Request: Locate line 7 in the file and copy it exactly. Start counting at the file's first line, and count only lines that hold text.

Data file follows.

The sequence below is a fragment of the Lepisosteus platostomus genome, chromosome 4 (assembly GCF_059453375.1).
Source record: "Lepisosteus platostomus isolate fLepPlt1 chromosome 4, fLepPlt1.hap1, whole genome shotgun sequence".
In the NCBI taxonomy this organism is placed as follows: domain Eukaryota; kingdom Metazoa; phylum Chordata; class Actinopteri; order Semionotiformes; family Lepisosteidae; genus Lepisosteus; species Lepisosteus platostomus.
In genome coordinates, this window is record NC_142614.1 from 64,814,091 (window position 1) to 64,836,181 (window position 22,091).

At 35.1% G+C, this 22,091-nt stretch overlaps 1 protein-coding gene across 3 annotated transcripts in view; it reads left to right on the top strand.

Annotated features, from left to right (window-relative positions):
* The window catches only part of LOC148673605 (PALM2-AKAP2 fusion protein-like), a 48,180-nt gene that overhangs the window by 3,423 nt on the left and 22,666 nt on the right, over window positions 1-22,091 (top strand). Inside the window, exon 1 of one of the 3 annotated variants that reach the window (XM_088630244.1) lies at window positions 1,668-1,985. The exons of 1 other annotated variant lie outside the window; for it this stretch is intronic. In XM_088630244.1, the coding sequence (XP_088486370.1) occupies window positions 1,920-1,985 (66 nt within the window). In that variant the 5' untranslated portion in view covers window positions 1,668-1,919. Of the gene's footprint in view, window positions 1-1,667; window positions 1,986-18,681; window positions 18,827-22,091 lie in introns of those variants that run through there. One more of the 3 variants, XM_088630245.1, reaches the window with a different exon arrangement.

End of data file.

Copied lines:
* The window catches only part of LOC148673605 (PALM2-AKAP2 fusion protein-like), a 48,180-nt gene that overhangs the window by 3,423 nt on the left and 22,666 nt on the right, over window positions 1-22,091 (top strand). Inside the window, exon 1 of one of the 3 annotated variants that reach the window (XM_088630244.1) lies at window positions 1,668-1,985. The exons of 1 other annotated variant lie outside the window; for it this stretch is intronic. In XM_088630244.1, the coding sequence (XP_088486370.1) occupies window positions 1,920-1,985 (66 nt within the window). In that variant the 5' untranslated portion in view covers window positions 1,668-1,919. Of the gene's footprint in view, window positions 1-1,667; window positions 1,986-18,681; window positions 18,827-22,091 lie in introns of those variants that run through there. One more of the 3 variants, XM_088630245.1, reaches the window with a different exon arrangement.